--> apparmor module is loaded.
28 profiles are loaded.
28 profiles are in enforce mode.
# We can make sure this profile is loaded

If the profile is not loaded, we can enable it by running the following commands.

secuser@secureserver:/# sudo rm /etc/apparmor.d/disable/usr.sbin.mysqld
secuser@secureserver:/# sudo apparmor_parser -r /etc/apparmor.d/usr.sbin.mysqld

User accounts

In order for an application to access a database, it must first authenticate against the database server using a valid user account. As part of our MySQL server audit process, we need to review the user accounts and identify redundant accounts, or accounts that do not have a password specified. The latest versions of MySQL initially only create one account–root. However, older versions create also an Anonymous account which has no password.

In order to get a list of users, we must first login to the MySQL server.

secuser@secureserver:/# mysql -u root -p
Enter password:
# mysql server message

After logging in, we can query the mysql.user table to get the user list.

mysql> SELECT User, Host, Authentication_String FROM mysql.user;

| User | Host | Authentication_String
| root | localhost | *4ACFE3202A5FF5CF467898FC58AAB1D615... |
| mysql.sys | localhost | *0CC75F492CB9CCCB138B7C76F73C0B5D17... |
| debian-sys-maint | localhost | *FDD4ACF2CE3B980940298A1FD2D6A5A7ED... |
| test | localhost |
4 rows in set (0.00 sec)

As we can see there is the root account, and the test account which has no password. We can specify a secure password for that account as follows.

mysql> SET PASSWORD FOR 'test'@'localhost' = "uYI3cU_FreFgR*UsS2B";

--> Query OK, 0 rows affected (0.00 sec)

mysql> SELECT User, Host, Authentication_String FROM mysql.user WHERE User='test';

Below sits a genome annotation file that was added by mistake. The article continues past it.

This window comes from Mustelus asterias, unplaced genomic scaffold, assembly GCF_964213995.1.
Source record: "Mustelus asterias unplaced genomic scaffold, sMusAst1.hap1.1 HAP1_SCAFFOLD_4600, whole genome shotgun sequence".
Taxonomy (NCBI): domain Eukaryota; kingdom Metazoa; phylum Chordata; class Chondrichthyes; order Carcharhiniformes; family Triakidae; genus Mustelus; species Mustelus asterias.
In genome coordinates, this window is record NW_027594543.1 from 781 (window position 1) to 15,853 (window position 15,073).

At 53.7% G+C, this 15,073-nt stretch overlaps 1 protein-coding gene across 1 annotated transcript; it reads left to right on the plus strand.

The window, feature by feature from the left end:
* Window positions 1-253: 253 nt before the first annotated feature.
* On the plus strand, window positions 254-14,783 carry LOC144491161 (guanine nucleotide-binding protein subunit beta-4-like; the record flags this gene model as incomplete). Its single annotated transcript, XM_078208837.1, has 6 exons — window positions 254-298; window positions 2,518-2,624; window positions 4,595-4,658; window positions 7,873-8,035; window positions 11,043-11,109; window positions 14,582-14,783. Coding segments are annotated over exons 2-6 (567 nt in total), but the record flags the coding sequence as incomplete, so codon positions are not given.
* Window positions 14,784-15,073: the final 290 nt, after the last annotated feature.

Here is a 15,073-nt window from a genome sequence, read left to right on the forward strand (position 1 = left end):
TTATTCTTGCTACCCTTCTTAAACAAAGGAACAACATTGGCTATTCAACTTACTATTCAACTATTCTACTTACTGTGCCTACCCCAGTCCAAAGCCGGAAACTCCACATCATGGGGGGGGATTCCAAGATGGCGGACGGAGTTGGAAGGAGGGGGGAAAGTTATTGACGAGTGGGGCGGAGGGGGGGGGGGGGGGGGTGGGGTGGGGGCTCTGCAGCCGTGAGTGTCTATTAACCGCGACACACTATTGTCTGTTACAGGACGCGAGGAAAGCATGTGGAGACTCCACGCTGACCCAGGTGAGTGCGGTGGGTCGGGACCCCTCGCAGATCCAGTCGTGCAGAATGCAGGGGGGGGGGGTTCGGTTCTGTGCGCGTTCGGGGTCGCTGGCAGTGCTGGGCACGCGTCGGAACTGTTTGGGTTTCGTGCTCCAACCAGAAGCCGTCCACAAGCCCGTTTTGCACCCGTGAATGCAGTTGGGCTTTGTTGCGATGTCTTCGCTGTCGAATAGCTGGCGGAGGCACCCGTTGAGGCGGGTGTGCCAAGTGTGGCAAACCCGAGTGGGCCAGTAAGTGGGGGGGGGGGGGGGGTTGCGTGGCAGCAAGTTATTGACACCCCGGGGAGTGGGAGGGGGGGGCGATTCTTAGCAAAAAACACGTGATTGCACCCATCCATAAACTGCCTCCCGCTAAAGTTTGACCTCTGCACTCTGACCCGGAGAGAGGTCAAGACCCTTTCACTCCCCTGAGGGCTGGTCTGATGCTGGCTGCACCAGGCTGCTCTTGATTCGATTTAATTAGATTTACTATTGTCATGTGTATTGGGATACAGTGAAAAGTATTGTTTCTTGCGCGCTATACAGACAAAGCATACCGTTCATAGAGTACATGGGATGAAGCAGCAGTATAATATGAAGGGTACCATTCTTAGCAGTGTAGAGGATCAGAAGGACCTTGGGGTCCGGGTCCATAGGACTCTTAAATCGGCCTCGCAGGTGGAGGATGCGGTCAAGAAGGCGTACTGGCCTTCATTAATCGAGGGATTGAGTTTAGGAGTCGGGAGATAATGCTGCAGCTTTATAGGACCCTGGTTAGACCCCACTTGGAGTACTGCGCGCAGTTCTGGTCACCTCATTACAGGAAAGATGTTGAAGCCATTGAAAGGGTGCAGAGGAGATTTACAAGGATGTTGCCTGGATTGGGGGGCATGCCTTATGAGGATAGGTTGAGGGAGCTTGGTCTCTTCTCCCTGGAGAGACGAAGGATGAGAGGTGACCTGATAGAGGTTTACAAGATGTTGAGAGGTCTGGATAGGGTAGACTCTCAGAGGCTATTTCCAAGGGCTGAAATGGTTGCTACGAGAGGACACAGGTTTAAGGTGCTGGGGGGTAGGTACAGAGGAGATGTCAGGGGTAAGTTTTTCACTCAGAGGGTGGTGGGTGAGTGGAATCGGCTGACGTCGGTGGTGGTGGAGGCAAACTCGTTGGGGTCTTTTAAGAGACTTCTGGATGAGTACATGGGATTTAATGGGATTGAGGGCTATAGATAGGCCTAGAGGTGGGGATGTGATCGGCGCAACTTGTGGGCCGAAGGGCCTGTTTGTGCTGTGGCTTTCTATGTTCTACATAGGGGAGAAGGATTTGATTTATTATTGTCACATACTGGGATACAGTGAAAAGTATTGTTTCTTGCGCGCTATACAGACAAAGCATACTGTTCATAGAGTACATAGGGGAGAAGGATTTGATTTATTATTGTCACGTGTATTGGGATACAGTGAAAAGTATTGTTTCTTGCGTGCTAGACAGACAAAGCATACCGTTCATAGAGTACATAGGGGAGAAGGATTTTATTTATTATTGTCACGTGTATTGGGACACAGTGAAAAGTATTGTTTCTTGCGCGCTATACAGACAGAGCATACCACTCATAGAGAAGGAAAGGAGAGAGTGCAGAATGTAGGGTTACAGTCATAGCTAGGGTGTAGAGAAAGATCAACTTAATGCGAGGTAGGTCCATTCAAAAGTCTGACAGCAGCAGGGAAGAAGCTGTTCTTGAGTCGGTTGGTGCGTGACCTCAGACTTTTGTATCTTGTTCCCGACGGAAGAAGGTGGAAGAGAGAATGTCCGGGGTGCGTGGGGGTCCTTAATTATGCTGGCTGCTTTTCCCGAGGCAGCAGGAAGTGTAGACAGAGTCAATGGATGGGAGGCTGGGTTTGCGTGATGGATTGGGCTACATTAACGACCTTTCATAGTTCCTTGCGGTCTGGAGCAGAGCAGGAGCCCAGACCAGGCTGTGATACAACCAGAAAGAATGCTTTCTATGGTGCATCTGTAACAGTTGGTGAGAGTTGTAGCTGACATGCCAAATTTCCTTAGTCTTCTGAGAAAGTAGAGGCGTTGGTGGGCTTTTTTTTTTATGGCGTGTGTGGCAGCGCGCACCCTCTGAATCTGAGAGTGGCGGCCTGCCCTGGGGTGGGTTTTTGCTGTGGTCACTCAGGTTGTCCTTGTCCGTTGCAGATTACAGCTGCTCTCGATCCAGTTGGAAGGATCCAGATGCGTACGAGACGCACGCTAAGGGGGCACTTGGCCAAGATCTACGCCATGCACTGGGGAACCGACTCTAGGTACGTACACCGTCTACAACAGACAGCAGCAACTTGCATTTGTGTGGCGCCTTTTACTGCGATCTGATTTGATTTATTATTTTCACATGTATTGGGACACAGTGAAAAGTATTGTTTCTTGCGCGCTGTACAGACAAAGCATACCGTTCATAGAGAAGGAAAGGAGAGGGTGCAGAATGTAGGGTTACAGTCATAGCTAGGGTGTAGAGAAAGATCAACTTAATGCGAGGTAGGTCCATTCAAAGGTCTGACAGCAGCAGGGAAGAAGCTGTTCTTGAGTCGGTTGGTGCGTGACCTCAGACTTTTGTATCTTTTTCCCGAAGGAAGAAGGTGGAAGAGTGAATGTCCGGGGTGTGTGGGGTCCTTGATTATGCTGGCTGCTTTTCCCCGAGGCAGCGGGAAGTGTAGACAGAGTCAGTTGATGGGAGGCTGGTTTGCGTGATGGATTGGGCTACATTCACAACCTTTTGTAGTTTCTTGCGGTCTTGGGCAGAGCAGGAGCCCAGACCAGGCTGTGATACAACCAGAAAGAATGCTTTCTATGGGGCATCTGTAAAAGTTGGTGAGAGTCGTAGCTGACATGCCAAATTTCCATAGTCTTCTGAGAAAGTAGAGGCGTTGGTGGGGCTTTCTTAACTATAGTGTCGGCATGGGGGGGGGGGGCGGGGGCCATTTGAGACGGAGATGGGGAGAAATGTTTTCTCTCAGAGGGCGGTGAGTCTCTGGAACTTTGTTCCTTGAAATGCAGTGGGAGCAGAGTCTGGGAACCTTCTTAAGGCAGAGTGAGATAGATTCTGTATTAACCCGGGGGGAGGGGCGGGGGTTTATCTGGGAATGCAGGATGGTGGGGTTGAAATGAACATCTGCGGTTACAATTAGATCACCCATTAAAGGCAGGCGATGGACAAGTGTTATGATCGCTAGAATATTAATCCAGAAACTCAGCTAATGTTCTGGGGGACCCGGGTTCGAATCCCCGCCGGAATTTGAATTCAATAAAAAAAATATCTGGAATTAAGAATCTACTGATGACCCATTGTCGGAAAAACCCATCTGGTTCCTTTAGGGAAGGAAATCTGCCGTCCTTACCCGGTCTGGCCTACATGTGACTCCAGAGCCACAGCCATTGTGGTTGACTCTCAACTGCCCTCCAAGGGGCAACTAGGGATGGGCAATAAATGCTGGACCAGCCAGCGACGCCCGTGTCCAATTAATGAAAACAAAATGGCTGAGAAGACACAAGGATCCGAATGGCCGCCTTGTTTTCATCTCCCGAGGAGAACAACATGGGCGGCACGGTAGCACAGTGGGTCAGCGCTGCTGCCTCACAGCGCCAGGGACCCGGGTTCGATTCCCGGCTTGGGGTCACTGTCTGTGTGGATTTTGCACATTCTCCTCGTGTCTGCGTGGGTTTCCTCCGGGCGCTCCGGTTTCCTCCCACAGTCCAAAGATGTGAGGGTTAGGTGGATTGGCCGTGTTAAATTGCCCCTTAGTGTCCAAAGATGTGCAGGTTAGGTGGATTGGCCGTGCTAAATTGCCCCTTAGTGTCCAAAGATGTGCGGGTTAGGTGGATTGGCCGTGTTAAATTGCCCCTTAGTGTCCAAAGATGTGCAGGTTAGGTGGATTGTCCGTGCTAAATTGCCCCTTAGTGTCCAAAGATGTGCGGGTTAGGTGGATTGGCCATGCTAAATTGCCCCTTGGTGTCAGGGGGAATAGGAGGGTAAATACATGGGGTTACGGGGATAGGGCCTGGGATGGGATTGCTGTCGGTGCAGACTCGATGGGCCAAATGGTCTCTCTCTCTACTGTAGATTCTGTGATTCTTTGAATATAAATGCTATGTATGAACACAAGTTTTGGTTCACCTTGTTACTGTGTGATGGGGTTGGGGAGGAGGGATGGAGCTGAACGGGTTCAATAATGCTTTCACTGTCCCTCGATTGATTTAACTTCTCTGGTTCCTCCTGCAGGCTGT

| User | Host | Authentication_String
| test | localhost | *73C084DAC378FF328AD3C131ED10F6E309... |
1 row in set (0.00 sec)

Alternatively, we can remove the account if we don’t need it.

mysql> DROP USER 'test'@'localhost';
--> Query OK, 0 rows affected (0.00 sec)

Having a very strong password for the root user is fundamental. Additionally, we could also rename the root account username to make it harder for an attacker to guess.

mysql> RENAME USER 'root'@'localhost' TO new_username;
--> Query OK, 0 rows affected (0.00 sec)

User Privileges

The privileges of a database user are very often overlooked. Either the administrator does not know which permissions to grant to a user and thus grants all, or, the administrator does not carefully assign the correct permissions. Permissions are key to the overall website and server security, and could help mitigate the effects of a successful attack.

In the event of our web application getting compromised, we should have the correct mechanisms in place to minimize the damage or the chance of further privilege escalation by an attacker.

Since there are too many permissions to list, we will take a look at which permissions a common website, in our case a WordPress site, needs to have in order to function normally.